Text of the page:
Helen Mirren, 74, plays 18th Century Russian Empress Catherine The Great in the new Sky drama, who famously overthrew her King husband to rule one of the world's biggest empires.
The historic drama examines the great love between the Russian ruler and military man Grigory Potemkin (played by Jason Clarke).
And judging by the new stills from the upcoming third episode – set to air on October 17 – the British actress enjoys a hot, steamy night of passion with her toy boy lover.
Proving age is just a number, the scene shows Russian Queen Catherine laying on the bed flat on her back as she kisses the younger male in the sexually-charged embrace.
Her lover is Alexander Mamonov (Andrew Rothney), but judging by her face the Russian royal was less than impressed with his performance.
During the end of the scene Catherine can be seen covering her birthday suit with a royal gown, which was particularly glamorous for the time, while her bare-bottomed fling makes a quick getaway.
The four-part series also reveals Catherine's love affair with Potemkin and how it impacted the later years of her rule.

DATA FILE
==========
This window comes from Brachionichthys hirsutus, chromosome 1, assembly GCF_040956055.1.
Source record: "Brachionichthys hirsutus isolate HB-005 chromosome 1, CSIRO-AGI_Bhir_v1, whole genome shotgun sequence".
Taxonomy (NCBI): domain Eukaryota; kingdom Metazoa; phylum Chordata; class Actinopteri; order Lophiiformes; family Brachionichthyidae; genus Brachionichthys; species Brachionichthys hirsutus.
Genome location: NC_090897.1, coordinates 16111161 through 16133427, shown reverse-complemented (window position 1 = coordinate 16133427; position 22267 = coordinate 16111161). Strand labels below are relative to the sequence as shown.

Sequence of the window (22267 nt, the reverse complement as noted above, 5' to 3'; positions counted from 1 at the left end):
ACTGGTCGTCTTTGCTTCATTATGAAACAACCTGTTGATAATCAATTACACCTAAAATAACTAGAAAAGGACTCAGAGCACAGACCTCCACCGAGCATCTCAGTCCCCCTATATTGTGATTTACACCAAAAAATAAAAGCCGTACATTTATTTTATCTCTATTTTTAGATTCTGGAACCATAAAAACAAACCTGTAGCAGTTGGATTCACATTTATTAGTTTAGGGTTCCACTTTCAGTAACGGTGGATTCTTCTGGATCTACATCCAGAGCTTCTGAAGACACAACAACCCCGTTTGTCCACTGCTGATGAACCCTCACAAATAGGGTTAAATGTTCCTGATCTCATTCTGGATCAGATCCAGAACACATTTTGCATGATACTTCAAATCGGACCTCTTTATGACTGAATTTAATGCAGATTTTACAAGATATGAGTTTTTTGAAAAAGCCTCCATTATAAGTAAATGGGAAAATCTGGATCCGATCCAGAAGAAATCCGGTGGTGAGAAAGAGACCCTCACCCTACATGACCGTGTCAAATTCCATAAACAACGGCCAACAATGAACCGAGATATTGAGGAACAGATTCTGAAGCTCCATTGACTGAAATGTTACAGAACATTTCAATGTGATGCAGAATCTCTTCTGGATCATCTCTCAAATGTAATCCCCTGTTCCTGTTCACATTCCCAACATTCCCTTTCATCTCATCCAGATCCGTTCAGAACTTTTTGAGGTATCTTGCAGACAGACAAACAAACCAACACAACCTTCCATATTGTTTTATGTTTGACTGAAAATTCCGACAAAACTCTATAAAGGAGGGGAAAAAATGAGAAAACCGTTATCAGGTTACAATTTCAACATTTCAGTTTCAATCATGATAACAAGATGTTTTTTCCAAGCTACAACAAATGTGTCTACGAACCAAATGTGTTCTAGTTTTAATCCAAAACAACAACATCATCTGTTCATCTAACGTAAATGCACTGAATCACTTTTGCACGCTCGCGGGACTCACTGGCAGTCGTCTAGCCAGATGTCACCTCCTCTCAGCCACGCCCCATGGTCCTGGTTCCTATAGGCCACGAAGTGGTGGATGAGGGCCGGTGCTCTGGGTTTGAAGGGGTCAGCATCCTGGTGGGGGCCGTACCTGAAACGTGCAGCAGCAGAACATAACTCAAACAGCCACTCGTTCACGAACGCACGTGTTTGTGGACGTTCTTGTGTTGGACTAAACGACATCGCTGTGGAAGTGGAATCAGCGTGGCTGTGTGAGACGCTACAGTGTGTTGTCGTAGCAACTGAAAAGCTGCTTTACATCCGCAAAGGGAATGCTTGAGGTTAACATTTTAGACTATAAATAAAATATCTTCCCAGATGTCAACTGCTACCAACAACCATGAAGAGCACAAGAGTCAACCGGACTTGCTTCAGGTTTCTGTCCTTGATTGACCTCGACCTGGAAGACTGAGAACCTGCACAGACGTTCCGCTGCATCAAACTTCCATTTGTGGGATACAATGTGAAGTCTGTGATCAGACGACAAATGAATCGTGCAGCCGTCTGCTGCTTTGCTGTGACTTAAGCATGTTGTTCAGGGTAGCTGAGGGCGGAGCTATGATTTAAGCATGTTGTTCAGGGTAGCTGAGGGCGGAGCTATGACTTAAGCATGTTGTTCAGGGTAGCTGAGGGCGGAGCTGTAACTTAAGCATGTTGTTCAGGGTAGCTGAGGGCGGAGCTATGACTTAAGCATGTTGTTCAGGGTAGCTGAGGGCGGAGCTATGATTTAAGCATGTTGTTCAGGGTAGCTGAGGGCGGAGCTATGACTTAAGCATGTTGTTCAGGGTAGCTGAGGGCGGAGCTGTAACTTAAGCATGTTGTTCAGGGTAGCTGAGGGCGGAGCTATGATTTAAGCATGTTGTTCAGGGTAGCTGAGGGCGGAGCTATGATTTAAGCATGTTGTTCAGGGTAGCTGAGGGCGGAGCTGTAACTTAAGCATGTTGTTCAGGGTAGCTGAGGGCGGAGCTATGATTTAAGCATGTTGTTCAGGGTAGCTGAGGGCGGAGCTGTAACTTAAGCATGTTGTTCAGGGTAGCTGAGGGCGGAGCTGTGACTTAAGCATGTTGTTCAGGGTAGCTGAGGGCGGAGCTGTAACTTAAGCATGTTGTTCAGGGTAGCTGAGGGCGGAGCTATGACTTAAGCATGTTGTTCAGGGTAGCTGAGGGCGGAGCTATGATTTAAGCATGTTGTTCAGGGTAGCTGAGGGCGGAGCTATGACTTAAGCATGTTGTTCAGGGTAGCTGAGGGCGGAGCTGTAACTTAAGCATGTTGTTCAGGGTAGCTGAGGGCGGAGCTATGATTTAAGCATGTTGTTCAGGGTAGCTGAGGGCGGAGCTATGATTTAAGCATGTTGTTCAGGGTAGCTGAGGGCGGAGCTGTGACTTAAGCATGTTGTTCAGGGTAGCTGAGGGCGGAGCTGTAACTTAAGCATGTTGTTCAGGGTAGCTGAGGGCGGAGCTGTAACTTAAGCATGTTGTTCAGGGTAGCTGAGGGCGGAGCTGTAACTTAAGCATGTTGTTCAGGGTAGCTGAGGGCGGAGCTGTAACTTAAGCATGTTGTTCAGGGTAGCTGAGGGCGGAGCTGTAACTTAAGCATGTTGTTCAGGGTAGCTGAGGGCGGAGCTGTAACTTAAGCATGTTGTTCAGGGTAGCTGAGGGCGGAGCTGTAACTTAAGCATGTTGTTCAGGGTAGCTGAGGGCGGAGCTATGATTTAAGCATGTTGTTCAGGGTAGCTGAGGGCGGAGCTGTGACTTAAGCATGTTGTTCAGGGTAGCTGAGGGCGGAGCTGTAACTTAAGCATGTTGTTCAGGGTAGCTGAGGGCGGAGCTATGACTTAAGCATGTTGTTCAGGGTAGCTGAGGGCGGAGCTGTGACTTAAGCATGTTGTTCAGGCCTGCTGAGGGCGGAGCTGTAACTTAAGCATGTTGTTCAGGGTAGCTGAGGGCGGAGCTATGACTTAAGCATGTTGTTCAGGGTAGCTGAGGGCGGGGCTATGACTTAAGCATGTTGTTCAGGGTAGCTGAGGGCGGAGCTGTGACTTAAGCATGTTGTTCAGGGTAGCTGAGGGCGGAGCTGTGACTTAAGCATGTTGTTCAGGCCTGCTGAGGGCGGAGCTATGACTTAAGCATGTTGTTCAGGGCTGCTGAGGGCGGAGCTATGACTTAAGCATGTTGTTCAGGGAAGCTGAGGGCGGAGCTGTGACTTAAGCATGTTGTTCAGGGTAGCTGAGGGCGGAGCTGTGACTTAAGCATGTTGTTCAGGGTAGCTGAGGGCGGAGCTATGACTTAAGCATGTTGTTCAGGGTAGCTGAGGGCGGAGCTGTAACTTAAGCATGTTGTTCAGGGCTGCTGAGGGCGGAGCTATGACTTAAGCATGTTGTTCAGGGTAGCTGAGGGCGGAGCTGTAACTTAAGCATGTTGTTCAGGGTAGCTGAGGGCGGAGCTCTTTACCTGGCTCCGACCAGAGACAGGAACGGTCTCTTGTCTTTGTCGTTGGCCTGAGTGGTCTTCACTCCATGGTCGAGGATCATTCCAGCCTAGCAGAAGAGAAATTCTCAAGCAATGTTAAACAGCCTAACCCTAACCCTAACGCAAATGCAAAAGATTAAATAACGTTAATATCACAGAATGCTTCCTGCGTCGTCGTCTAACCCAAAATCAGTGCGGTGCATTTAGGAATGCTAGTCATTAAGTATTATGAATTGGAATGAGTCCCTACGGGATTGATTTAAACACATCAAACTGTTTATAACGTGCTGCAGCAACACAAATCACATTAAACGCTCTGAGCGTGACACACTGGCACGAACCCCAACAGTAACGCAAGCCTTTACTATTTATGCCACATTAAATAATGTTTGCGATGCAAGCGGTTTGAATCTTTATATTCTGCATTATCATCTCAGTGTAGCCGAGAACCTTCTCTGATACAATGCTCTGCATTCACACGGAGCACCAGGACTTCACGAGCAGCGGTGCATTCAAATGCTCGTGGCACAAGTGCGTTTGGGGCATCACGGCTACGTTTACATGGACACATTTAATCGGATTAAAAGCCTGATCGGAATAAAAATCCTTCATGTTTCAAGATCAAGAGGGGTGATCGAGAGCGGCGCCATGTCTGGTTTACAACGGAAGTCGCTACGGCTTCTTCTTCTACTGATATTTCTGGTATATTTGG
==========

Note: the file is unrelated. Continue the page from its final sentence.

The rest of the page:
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The Hollywood A Lister recently blasted some of the remarks that were made about the royal's sex life, labelling the allegations surrounding the 18th century monarch "appalling".
Comments included how she passed away while attempting to be intimate with a horse and that she was a "mad, sexual, voracious creature".
Discussing the historic sexism that faced women during those times, she explained some of the claims were "a complete lie".
"It's appalling, the way history treats successful, powerful women. It has to pull them down. Her unbelievable achievements were very successful, obfuscated by history," she told The Sun.
"I have feminist friends who say, 'Oh, what are you going to do about the horse?', which of course is a complete lie, a classic way of belittling her. She was in fact a serial monogamist."
Addressing the double standards between male historical figures and women, she said: "You look at the way Louis XIV or Henry VIII behaved — their behaviour was completely acceptable, whereas Catherine had a series of four or five relationships, which in any modern woman's life is not that many."
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